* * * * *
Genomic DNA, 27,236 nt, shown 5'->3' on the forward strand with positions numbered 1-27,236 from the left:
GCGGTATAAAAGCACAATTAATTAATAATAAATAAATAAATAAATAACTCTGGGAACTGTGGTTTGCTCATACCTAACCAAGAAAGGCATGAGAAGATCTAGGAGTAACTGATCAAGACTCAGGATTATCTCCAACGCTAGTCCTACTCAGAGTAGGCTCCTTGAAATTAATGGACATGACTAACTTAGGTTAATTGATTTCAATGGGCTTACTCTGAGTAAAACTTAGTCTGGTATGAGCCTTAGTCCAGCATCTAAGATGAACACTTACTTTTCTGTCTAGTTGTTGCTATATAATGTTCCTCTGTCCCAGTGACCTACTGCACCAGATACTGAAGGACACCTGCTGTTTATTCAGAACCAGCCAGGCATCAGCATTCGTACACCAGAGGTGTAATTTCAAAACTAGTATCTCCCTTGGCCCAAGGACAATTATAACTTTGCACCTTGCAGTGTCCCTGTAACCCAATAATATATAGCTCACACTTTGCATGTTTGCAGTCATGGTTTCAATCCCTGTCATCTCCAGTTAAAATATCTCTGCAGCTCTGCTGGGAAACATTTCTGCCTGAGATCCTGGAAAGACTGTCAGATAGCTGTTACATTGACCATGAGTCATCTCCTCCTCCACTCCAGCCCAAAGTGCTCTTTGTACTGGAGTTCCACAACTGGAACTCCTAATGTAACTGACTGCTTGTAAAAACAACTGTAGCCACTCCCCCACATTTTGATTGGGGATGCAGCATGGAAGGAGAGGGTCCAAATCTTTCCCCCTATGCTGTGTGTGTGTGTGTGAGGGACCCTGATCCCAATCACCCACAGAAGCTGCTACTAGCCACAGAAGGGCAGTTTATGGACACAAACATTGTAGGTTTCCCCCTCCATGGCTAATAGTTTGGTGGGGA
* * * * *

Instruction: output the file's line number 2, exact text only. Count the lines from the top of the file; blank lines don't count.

GCGGTATAAAAGCACAATTAATTAATAATAAATAAATAAATAAATAACTCTGGGAACTGTGGTTTGCTCATACCTAACCAAGAAAGGCATGAGAAGATCTAGGAGTAACTGATCAAGACTCAGGATTATCTCCAACGCTAGTCCTACTCAGAGTAGGCTCCTTGAAATTAATGGACATGACTAACTTAGGTTAATTGATTTCAATGGGCTTACTCTGAGTAAAACTTAGTCTGGTATGAGCCTTAGTCCAGCATCTAAGATGAACACTTACTTTTCTGTCTAGTTGTTGCTATATAATGTTCCTCTGTCCCAGTGACCTACTGCACCAGATACTGAAGGACACCTGCTGTTTATTCAGAACCAGCCAGGCATCAGCATTCGTACACCAGAGGTGTAATTTCAAAACTAGTATCTCCCTTGGCCCAAGGACAATTATAACTTTGCACCTTGCAGTGTCCCTGTAACCCAATAATATATAGCTCACACTTTGCATGTTTGCAGTCATGGTTTCAATCCCTGTCATCTCCAGTTAAAATATCTCTGCAGCTCTGCTGGGAAACATTTCTGCCTGAGATCCTGGAAAGACTGTCAGATAGCTGTTACATTGACCATGAGTCATCTCCTCCTCCACTCCAGCCCAAAGTGCTCTTTGTACTGGAGTTCCACAACTGGAACTCCTAATGTAACTGACTGCTTGTAAAAACAACTGTAGCCACTCCCCCACATTTTGATTGGGGATGCAGCATGGAAGGAGAGGGTCCAAATCTTTCCCCCTATGCTGTGTGTGTGTGTGTGAGGGACCCTGATCCCAATCACCCACAGAAGCTGCTACTAGCCACAGAAGGGCAGTTTATGGACACAAACATTGTAGGTTTCCCCCTCCATGGCTAATAGTTTGGTGGGGA